by Ben Adlin
The Washington Supreme Court decided Friday, Dec. 3, that district maps approved last month by the Washington State Redistricting Commission can proceed to lawmakers for review despite the commission missing a key deadline by 13 minutes.
The court, which by law is supposed to adopt its own redistricting plan in cases where the redistricting commission misses its deadline, punted the redistricting issue back to the commission. In an order signed by all nine justices, the court said that “the primary purpose of achieving a timely redistricting plan would be impeded, not advanced, by rejecting the Commission’s completed work.”
The court concluded that “the Washington State Redistricting Commission met the constitutional deadline and substantially complied with the statutory deadline to transmit the matter to the legislature.” The order stated, “The Washington State Redistricting Commission shall complete any remaining tasks necessary to complete its work so that the process for finalizing the redistricting plan … may proceed.”
Redrawing voting district boundaries happens every 10 years, following updated U.S. Census information, and has the potential to tip elections in favor of one candidate or another by determining what neighborhoods and communities compose a given district.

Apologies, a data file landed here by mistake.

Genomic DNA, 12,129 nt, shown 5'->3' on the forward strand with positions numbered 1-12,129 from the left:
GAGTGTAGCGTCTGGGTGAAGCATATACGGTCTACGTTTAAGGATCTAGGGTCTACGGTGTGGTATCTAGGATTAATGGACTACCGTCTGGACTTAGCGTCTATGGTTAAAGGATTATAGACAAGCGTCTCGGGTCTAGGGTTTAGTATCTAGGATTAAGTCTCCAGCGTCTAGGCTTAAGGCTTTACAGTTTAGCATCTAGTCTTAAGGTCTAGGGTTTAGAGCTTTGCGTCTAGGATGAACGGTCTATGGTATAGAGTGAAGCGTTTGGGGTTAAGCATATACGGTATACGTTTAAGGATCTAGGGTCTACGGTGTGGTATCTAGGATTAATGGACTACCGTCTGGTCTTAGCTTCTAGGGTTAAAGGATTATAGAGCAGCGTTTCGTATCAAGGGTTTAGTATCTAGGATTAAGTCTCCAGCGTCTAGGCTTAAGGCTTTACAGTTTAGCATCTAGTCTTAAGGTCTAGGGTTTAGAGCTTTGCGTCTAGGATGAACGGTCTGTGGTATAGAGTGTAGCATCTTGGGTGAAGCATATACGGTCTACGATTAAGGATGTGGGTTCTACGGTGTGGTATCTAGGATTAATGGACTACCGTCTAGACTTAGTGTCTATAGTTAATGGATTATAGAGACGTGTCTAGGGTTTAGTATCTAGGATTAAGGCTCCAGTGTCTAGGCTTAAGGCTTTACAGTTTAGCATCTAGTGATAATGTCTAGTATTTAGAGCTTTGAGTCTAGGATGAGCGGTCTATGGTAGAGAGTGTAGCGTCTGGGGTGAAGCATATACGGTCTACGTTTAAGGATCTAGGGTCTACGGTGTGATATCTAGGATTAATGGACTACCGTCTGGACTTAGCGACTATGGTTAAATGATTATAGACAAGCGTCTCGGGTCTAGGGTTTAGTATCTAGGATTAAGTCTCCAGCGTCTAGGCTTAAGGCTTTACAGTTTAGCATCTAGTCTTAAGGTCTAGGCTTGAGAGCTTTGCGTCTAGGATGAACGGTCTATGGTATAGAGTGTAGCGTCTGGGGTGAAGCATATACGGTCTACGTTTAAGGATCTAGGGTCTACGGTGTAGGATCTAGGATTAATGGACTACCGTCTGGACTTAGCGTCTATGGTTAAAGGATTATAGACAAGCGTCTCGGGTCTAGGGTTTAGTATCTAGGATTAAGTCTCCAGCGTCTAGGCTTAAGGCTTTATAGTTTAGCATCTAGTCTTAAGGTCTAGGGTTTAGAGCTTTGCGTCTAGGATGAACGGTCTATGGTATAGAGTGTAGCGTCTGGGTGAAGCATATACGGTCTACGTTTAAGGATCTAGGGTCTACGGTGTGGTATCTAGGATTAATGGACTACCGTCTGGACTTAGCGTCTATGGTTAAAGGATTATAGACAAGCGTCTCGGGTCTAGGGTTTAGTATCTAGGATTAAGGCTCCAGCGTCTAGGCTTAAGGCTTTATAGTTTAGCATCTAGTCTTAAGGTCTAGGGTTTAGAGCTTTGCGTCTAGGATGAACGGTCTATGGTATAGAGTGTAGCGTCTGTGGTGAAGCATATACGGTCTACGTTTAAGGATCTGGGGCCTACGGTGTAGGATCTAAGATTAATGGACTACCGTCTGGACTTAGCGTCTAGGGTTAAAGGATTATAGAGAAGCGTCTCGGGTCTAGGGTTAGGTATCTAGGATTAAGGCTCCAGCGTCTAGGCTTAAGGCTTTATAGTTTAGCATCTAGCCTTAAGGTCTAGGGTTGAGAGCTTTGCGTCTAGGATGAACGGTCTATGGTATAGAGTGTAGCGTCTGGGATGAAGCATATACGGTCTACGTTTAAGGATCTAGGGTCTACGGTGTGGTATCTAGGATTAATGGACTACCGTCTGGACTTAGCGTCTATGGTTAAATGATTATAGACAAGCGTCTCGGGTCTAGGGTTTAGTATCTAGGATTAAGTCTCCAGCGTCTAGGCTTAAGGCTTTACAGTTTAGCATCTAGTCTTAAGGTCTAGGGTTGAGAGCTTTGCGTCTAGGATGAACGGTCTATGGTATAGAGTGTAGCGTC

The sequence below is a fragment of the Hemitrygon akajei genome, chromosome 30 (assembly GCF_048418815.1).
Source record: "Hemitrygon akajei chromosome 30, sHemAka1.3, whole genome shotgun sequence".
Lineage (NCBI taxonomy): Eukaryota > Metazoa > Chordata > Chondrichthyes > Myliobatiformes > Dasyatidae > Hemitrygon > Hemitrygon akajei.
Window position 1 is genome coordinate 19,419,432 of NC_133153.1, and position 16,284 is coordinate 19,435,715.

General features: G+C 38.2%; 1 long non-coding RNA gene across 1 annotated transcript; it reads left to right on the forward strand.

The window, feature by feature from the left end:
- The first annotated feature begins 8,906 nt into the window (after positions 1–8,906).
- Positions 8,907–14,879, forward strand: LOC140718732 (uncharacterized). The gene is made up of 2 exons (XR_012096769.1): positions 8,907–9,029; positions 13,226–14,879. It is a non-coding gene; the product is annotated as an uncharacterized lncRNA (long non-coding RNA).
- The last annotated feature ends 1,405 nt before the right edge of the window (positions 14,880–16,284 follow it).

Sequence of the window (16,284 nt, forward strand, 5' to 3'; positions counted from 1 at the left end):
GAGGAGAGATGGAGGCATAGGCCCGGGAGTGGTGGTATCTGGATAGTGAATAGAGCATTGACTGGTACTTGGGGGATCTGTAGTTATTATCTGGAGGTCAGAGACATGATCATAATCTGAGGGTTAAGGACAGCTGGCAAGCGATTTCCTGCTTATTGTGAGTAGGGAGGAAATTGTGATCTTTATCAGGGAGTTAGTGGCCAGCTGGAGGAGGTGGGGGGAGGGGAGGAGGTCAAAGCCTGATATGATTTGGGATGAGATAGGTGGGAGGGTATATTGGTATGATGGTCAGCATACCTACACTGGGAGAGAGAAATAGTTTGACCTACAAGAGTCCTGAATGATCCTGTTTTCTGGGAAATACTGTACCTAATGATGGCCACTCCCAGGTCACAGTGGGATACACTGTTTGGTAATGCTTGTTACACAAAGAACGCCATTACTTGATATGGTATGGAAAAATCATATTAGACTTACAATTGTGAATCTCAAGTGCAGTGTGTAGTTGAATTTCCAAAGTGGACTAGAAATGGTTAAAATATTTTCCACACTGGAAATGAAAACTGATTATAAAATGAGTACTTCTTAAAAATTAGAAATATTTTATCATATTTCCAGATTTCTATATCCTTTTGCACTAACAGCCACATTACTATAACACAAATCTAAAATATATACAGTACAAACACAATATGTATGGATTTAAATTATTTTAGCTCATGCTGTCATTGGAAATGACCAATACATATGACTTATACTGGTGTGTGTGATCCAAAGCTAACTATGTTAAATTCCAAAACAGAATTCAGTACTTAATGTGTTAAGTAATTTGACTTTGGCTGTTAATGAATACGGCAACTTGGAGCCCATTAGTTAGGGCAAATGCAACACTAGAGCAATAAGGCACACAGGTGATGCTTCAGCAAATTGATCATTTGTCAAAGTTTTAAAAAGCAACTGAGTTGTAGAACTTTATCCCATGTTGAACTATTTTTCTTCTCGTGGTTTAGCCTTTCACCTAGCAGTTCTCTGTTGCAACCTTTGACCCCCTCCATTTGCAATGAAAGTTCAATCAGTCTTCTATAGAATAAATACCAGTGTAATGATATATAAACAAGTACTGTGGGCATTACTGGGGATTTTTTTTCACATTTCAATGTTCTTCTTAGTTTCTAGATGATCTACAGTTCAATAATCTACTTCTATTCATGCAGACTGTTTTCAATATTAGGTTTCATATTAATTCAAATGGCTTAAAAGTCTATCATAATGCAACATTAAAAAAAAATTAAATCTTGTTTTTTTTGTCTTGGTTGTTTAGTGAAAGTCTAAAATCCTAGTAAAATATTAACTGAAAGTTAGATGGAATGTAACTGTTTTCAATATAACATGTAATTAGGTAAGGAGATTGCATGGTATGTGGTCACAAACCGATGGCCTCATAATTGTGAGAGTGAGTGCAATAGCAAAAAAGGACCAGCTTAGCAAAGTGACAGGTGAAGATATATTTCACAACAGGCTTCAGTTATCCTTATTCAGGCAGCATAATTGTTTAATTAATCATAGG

Equity and open-government advocates, however, are now weighing whether to sue in an effort stop the commission’s plan from moving forward. Commission members violated the state’s Open Meetings Act by discussing the proposals privately at their Nov. 15 meeting, critics say, and ultimately approved maps that run afoul of the federal Voting Rights Act.
Following months of meetings, the redistricting commission approved its proposed legislative and congressional district boundary maps in the final minutes of a Nov. 15 meeting, before a midnight deadline. The votes came after hours of chaotic, behind-closed-doors meetings, and observers were left wondering what had happened.
While the body approved the maps themselves before midnight, members didn’t vote to send the final plan to the legislature until 12:01 a.m., and the plan wasn’t actually transmitted to lawmakers until 12:13 a.m. That’s according to the commission’s own declaration, which the state Supreme Court order accepts as fact.
“This is not a situation in which the Supreme Court must step in because the Commission has failed to agree on a plan it believes complies with state and federal requirements,” justices wrote in Friday’s order, ruling that that commission “substantially complied with the essential purpose” of the state law requiring them to approve and transmit a plan to the legislature by the last month’s deadline.